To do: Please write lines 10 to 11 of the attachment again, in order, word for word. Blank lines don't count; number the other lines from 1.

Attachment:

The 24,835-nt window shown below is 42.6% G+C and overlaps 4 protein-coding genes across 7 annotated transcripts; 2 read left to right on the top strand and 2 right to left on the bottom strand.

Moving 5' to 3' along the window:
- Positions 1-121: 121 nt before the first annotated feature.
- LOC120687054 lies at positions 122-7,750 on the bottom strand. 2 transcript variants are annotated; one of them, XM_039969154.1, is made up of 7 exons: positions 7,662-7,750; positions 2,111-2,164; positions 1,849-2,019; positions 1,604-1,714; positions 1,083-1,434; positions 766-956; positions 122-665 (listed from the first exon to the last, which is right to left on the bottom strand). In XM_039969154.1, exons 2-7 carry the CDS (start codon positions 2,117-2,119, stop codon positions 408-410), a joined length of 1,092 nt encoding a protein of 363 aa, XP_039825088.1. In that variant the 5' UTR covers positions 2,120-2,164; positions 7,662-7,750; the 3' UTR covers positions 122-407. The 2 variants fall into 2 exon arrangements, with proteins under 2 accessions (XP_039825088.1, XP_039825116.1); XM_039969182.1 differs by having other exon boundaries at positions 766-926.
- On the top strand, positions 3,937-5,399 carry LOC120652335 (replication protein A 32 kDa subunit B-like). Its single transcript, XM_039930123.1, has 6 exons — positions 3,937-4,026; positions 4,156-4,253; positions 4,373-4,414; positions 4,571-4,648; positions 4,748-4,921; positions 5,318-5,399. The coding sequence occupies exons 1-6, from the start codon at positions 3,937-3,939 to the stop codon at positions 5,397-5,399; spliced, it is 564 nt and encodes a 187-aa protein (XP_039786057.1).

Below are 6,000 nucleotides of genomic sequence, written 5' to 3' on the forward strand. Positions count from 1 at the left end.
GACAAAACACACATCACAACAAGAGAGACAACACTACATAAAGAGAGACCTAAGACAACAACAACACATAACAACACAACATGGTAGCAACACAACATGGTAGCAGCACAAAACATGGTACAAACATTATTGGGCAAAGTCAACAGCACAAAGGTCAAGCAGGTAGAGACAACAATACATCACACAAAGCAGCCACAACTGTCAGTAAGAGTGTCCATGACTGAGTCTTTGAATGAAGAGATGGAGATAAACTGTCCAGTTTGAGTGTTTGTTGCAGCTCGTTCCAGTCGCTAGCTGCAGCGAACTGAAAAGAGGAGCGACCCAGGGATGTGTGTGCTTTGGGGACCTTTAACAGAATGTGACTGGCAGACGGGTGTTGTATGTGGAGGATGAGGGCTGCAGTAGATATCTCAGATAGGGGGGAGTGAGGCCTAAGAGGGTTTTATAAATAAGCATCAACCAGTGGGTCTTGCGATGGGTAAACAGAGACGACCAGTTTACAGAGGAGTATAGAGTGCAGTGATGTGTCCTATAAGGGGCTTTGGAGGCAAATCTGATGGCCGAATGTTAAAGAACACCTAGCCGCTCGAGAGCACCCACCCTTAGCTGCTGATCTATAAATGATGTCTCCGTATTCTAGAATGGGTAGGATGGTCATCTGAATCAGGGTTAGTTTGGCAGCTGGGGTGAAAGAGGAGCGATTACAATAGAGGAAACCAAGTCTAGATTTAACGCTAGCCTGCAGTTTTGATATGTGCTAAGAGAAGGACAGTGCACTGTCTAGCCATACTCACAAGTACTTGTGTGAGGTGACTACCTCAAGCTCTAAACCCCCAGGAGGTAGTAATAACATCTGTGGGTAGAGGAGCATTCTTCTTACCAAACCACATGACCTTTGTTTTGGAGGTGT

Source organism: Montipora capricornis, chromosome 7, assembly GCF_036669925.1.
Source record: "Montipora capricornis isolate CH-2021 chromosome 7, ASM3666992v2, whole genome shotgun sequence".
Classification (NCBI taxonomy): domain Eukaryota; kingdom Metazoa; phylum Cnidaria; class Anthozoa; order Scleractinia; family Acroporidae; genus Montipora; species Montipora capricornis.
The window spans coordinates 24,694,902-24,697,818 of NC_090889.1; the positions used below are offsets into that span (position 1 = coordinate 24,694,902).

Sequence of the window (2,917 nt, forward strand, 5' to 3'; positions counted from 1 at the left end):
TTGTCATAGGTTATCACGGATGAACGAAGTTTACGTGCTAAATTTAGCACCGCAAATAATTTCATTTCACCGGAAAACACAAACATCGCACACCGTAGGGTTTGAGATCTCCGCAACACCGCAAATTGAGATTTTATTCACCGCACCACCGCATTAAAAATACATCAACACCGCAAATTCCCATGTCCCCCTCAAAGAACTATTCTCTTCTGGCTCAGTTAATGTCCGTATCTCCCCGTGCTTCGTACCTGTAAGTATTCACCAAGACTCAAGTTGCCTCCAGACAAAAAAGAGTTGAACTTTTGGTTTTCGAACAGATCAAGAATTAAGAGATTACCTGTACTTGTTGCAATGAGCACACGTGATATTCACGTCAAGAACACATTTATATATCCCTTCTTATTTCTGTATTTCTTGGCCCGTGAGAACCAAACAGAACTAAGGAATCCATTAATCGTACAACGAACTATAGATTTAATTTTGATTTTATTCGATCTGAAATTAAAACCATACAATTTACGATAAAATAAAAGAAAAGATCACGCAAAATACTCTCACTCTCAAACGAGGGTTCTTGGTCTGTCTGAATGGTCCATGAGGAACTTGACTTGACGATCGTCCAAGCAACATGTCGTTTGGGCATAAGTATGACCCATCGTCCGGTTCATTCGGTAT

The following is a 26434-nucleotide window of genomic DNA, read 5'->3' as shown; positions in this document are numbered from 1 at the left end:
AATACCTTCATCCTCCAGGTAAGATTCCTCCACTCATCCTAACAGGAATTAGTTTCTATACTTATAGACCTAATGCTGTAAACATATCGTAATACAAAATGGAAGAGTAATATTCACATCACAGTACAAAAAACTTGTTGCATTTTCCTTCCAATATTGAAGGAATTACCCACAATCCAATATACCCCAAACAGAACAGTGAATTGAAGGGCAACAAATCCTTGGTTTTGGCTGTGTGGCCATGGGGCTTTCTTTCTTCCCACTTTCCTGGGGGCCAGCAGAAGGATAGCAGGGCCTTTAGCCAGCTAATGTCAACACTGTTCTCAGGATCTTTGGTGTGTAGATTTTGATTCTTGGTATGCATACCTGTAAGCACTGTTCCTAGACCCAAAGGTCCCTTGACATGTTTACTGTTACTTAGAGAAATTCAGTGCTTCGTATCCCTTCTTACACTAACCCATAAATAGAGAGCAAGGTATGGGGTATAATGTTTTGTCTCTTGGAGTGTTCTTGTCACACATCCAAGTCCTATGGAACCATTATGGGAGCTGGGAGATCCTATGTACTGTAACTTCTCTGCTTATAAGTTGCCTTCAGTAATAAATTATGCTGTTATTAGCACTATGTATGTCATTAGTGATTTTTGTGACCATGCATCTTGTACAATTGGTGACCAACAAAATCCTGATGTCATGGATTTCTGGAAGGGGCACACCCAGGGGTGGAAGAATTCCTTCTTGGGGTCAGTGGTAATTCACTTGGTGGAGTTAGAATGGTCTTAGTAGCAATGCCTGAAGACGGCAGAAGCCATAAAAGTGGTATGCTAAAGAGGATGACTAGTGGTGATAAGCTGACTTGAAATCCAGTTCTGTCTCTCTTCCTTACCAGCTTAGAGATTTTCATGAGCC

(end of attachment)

Classification (NCBI taxonomy): domain Eukaryota; kingdom Metazoa; phylum Cnidaria; class Anthozoa; order Scleractinia; family Acroporidae; genus Montipora; species Montipora capricornis.
The window spans coordinates 24,694,902-24,697,818 of NC_090889.1; the positions used below are offsets into that span (position 1 = coordinate 24,694,902).